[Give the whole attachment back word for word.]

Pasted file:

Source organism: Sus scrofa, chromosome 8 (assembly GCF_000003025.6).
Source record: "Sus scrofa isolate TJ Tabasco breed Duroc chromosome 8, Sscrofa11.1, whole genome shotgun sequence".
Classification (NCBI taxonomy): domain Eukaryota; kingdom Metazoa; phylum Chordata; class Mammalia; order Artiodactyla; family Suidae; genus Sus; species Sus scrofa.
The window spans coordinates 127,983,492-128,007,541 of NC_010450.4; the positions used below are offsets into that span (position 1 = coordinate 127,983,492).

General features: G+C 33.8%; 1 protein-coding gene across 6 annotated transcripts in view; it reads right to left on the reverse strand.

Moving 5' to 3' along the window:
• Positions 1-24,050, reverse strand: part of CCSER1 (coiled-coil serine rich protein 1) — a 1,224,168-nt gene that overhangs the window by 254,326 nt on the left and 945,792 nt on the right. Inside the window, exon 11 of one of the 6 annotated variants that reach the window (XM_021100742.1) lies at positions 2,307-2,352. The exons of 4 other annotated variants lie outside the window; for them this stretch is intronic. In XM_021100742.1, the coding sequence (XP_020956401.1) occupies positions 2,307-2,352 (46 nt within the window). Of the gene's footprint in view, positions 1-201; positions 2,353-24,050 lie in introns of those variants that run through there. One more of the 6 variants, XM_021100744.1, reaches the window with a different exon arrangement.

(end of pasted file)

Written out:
Source organism: Sus scrofa, chromosome 8 (assembly GCF_000003025.6).
Source record: "Sus scrofa isolate TJ Tabasco breed Duroc chromosome 8, Sscrofa11.1, whole genome shotgun sequence".
Classification (NCBI taxonomy): domain Eukaryota; kingdom Metazoa; phylum Chordata; class Mammalia; order Artiodactyla; family Suidae; genus Sus; species Sus scrofa.
The window spans coordinates 127,983,492-128,007,541 of NC_010450.4; the positions used below are offsets into that span (position 1 = coordinate 127,983,492).

General features: G+C 33.8%; 1 protein-coding gene across 6 annotated transcripts in view; it reads right to left on the reverse strand.

Moving 5' to 3' along the window:
• Positions 1-24,050, reverse strand: part of CCSER1 (coiled-coil serine rich protein 1) — a 1,224,168-nt gene that overhangs the window by 254,326 nt on the left and 945,792 nt on the right. Inside the window, exon 11 of one of the 6 annotated variants that reach the window (XM_021100742.1) lies at positions 2,307-2,352. The exons of 4 other annotated variants lie outside the window; for them this stretch is intronic. In XM_021100742.1, the coding sequence (XP_020956401.1) occupies positions 2,307-2,352 (46 nt within the window). Of the gene's footprint in view, positions 1-201; positions 2,353-24,050 lie in introns of those variants that run through there. One more of the 6 variants, XM_021100744.1, reaches the window with a different exon arrangement.